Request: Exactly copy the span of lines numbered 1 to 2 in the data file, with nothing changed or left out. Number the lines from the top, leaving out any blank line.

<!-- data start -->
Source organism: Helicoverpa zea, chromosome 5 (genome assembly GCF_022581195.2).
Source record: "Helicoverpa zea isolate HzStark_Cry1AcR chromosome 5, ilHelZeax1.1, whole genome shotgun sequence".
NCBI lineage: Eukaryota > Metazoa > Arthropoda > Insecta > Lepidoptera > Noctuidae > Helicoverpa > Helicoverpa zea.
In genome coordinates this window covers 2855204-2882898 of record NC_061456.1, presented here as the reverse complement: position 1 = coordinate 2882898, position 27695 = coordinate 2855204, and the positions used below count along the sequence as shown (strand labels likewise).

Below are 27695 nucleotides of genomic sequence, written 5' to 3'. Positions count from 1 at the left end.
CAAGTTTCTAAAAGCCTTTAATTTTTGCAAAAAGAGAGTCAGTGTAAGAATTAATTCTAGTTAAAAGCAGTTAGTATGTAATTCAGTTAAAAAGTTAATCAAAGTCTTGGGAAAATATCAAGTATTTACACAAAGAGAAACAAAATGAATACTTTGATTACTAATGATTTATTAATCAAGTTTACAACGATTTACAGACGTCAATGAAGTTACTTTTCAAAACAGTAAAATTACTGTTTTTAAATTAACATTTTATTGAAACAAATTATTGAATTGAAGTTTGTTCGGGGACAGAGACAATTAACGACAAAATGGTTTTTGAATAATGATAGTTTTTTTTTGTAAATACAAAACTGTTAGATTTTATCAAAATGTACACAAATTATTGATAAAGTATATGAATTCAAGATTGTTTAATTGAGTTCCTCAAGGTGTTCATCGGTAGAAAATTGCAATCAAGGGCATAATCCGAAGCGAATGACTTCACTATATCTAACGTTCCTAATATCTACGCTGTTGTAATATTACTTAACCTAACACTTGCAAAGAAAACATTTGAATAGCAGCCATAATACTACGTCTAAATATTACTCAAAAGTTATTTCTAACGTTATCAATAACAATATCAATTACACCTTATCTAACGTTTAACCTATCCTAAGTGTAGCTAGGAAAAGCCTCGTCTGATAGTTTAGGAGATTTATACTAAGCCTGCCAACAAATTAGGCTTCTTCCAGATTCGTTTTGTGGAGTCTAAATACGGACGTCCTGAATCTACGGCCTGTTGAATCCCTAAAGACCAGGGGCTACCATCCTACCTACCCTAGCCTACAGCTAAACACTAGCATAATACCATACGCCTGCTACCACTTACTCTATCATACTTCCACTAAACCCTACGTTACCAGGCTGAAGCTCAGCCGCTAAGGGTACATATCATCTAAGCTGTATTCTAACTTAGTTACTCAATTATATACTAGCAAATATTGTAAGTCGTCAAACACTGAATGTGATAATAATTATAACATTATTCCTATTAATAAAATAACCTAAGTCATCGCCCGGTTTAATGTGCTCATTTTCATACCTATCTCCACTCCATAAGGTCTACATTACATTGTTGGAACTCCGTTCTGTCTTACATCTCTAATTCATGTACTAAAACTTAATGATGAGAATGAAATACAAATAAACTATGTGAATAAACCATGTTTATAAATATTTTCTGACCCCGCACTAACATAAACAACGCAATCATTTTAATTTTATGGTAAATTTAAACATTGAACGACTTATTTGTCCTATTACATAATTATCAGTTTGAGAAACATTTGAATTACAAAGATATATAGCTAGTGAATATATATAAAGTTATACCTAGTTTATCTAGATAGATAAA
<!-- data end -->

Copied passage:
Source organism: Helicoverpa zea, chromosome 5 (genome assembly GCF_022581195.2).
Source record: "Helicoverpa zea isolate HzStark_Cry1AcR chromosome 5, ilHelZeax1.1, whole genome shotgun sequence".